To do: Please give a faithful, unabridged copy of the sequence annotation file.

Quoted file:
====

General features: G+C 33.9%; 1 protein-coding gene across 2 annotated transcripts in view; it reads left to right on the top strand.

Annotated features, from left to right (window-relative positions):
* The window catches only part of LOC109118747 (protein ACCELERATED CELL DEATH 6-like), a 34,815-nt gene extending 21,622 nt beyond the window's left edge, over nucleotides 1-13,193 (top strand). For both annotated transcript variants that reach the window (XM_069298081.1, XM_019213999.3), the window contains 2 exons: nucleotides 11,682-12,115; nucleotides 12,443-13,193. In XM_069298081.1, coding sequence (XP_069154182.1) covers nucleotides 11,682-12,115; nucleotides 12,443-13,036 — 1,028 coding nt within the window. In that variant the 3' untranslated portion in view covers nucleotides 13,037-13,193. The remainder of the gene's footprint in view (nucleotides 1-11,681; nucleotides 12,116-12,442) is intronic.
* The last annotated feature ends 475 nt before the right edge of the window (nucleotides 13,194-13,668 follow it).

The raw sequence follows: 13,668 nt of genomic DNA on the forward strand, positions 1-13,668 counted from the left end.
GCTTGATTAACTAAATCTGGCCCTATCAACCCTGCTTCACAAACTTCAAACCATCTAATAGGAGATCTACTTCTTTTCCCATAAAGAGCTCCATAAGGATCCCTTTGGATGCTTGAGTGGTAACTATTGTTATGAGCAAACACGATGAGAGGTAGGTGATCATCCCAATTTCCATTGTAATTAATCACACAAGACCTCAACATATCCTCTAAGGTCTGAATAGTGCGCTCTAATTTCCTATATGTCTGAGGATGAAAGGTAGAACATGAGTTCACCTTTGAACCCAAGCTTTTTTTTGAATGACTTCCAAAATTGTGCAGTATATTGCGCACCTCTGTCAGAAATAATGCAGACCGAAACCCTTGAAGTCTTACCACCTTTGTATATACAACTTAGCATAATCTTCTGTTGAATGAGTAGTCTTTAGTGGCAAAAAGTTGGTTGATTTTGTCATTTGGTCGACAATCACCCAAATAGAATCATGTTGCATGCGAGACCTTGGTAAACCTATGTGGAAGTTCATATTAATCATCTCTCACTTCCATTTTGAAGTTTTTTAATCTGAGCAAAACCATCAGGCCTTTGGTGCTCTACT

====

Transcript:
General features: G+C 33.9%; 1 protein-coding gene across 2 annotated transcripts in view; it reads left to right on the top strand.

Annotated features, from left to right (window-relative positions):
* The window catches only part of LOC109118747 (protein ACCELERATED CELL DEATH 6-like), a 34,815-nt gene extending 21,622 nt beyond the window's left edge, over nucleotides 1-13,193 (top strand). For both annotated transcript variants that reach the window (XM_069298081.1, XM_019213999.3), the window contains 2 exons: nucleotides 11,682-12,115; nucleotides 12,443-13,193. In XM_069298081.1, coding sequence (XP_069154182.1) covers nucleotides 11,682-12,115; nucleotides 12,443-13,036 — 1,028 coding nt within the window. In that variant the 3' untranslated portion in view covers nucleotides 13,037-13,193. The remainder of the gene's footprint in view (nucleotides 1-11,681; nucleotides 12,116-12,442) is intronic.
* The last annotated feature ends 475 nt before the right edge of the window (nucleotides 13,194-13,668 follow it).

The raw sequence follows: 13,668 nt of genomic DNA on the forward strand, positions 1-13,668 counted from the left end.
GCTTGATTAACTAAATCTGGCCCTATCAACCCTGCTTCACAAACTTCAAACCATCTAATAGGAGATCTACTTCTTTTCCCATAAAGAGCTCCATAAGGATCCCTTTGGATGCTTGAGTGGTAACTATTGTTATGAGCAAACACGATGAGAGGTAGGTGATCATCCCAATTTCCATTGTAATTAATCACACAAGACCTCAACATATCCTCTAAGGTCTGAATAGTGCGCTCTAATTTCCTATATGTCTGAGGATGAAAGGTAGAACATGAGTTCACCTTTGAACCCAAGCTTTTTTTTGAATGACTTCCAAAATTGTGCAGTATATTGCGCACCTCTGTCAGAAATAATGCAGACCGAAACCCTTGAAGTCTTACCACCTTTGTATATACAACTTAGCATAATCTTCTGTTGAATGAGTAGTCTTTAGTGGCAAAAAGTTGGTTGATTTTGTCATTTGGTCGACAATCACCCAAATAGAATCATGTTGCATGCGAGACCTTGGTAAACCTATGTGGAAGTTCATATTAATCATCTCTCACTTCCATTTTGAAGTTTTTTAATCTGAGCAAAACCATCAGGCCTTTGGTGCTCTACT